The least expensive fundraising methods in terms of time and money are email and social media.
73% of nonprofits use email fundraising.
49% use social media.
That contrasts hosting events, which is the most expensive type of fundraising.
And in-person asks, the second most expensive type.
31% of nonprofits use event fundraising.
80% use in-person asks.
THOUGHT: These data come from Blackbaud’s Friends Asking Friends peer-to-peer fundraising service.
I’ve noticed that while nonprofits excel at telling the persuasive story that compels donations they will often stumble when it comes to the execution of online fundraising.
They often don’t think about the fundraising process from the point of view of the donor.
Fundraising appeals through email are often diluted by the addition of other non-fundraising related information or the ask is buried under copy or not obvious.
According to Blackbaud, the average donation exceeds the average fundraising goal when the appeal is made through Twitter.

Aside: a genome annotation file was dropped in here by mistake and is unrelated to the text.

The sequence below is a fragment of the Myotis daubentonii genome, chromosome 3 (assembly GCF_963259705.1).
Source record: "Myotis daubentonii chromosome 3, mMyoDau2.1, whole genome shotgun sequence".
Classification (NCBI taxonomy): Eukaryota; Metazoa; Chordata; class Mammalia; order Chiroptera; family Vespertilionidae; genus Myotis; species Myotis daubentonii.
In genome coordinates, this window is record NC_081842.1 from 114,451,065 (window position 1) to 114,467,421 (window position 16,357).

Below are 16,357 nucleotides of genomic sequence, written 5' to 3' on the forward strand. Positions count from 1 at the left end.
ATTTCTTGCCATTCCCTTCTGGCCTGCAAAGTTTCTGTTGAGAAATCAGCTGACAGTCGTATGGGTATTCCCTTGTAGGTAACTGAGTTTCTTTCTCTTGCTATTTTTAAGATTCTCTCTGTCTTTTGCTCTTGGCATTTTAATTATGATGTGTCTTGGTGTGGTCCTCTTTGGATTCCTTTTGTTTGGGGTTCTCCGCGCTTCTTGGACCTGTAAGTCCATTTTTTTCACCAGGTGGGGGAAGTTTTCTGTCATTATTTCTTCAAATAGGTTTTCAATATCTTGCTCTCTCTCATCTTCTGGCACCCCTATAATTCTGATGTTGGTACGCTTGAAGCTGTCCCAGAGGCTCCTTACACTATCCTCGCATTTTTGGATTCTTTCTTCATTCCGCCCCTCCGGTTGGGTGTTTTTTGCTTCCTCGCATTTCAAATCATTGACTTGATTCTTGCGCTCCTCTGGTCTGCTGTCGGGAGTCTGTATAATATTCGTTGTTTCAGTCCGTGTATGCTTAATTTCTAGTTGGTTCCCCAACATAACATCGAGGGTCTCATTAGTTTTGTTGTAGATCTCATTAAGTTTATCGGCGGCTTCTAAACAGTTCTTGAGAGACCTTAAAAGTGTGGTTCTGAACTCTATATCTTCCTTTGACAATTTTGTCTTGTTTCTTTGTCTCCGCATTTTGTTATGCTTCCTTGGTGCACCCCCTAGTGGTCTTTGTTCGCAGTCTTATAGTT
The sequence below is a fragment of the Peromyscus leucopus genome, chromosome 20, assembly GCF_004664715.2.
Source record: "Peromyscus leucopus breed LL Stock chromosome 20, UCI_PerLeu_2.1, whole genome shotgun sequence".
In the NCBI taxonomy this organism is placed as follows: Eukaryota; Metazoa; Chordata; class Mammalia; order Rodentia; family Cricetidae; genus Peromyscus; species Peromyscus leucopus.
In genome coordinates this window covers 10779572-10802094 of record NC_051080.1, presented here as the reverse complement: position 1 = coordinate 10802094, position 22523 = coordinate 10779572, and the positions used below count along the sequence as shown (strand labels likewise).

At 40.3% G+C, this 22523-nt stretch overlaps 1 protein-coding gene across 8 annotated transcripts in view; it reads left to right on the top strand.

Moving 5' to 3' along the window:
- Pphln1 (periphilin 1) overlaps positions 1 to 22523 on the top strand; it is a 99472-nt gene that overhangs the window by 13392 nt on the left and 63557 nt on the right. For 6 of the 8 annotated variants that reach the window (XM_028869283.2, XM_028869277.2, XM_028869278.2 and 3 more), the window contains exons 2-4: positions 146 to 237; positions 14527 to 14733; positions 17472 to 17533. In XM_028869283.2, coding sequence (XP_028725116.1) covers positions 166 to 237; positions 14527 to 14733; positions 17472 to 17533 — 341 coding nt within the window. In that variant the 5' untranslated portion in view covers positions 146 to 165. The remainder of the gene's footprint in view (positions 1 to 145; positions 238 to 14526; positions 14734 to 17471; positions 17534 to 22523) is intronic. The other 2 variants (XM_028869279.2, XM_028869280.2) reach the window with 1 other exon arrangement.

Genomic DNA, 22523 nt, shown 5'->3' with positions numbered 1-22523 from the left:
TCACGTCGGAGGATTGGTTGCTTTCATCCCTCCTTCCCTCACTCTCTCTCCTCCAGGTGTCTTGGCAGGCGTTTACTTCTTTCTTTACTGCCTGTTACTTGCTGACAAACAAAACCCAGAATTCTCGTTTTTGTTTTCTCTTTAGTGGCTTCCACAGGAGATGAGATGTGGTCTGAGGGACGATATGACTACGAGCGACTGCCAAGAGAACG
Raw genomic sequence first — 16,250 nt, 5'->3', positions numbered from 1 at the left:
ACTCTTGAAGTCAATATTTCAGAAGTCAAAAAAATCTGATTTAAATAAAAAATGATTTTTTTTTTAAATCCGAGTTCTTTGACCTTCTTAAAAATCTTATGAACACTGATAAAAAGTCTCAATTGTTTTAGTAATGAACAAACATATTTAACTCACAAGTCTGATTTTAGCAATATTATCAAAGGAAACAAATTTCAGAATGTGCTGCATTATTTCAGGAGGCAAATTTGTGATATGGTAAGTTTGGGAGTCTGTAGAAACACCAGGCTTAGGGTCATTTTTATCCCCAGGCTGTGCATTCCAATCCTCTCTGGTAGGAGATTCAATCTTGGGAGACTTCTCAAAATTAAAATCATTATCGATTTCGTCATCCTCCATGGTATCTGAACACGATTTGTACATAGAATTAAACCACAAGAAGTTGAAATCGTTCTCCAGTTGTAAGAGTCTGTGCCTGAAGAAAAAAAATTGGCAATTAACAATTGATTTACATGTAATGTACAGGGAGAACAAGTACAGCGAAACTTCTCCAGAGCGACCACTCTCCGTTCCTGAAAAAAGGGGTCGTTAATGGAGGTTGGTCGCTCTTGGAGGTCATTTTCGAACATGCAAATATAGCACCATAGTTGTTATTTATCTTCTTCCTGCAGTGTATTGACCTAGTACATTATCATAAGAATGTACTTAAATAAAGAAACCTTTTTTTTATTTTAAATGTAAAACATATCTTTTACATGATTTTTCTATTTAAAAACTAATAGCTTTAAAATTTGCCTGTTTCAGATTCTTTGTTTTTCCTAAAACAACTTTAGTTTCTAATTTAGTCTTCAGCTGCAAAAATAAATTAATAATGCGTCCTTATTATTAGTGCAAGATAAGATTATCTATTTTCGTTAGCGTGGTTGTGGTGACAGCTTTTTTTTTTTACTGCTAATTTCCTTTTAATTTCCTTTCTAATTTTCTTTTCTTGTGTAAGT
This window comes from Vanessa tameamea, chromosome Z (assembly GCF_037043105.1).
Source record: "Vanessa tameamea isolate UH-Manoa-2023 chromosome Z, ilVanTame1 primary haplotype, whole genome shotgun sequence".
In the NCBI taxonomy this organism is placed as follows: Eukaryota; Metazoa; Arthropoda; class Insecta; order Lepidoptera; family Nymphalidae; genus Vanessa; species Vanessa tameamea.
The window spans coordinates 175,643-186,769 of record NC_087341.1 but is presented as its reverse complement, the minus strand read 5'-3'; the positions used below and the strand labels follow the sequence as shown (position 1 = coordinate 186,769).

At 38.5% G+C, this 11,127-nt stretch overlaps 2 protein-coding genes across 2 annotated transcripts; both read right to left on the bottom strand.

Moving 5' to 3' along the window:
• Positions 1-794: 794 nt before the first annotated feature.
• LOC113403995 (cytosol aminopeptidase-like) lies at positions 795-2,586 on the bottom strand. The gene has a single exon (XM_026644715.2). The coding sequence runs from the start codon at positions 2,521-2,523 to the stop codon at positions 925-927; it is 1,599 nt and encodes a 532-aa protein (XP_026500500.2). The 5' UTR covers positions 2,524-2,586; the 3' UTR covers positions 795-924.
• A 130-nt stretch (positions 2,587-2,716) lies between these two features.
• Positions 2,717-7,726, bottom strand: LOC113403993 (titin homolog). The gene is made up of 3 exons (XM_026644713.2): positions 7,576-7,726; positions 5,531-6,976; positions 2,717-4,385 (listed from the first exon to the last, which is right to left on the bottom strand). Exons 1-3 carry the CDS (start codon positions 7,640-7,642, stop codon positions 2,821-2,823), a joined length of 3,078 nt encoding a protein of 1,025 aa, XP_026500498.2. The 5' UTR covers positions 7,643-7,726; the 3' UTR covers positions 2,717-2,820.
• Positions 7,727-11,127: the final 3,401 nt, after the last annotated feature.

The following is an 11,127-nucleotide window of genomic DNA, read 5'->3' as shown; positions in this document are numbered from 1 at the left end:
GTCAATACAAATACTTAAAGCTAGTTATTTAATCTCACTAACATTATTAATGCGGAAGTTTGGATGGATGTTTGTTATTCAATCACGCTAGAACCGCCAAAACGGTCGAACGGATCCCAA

I don’t know the reason why but I suspect the economy of space available on Twitter forces people to think about the links they share there, possibly resulting in more links that go directly to actual fundraising form.
Conversely, the average donation through a YouTube appeal is dwarfed by the average goal.
I suspect that, too, comes down to execution in that most nonprofits fail to close the loop with online video. Simply including a link to the donation form within the description of a given YouTube video would likely boost donations from that video significantly.
Organizations who have a nonprofit YouTube account have the ability to include links to outside websites directly within their videos by using YouTube’s Annotation tool, a fact of which I am supremely jealous.
Half the battle to effective fundraising is to design a process that is clear, quick and easy.
In the case of email, that means a focused, single purpose email appeal with an obvious donate button that takes you to a donation form that is bereft of navigation to other sections of your site, asks only for the information required to donate, and does not offer too many options.
So, while nonprofits would be well advised to study the way retailers market online, those of us in the for-profit world would be well advised to study how nonprofits tell stories.
FOLLOW FRIDAY: MAP For Nonprofits, a Minnesota nonprofit devoted to helping other nonprofits achieve their missions through the use of technology.
Thank you for the forward pass.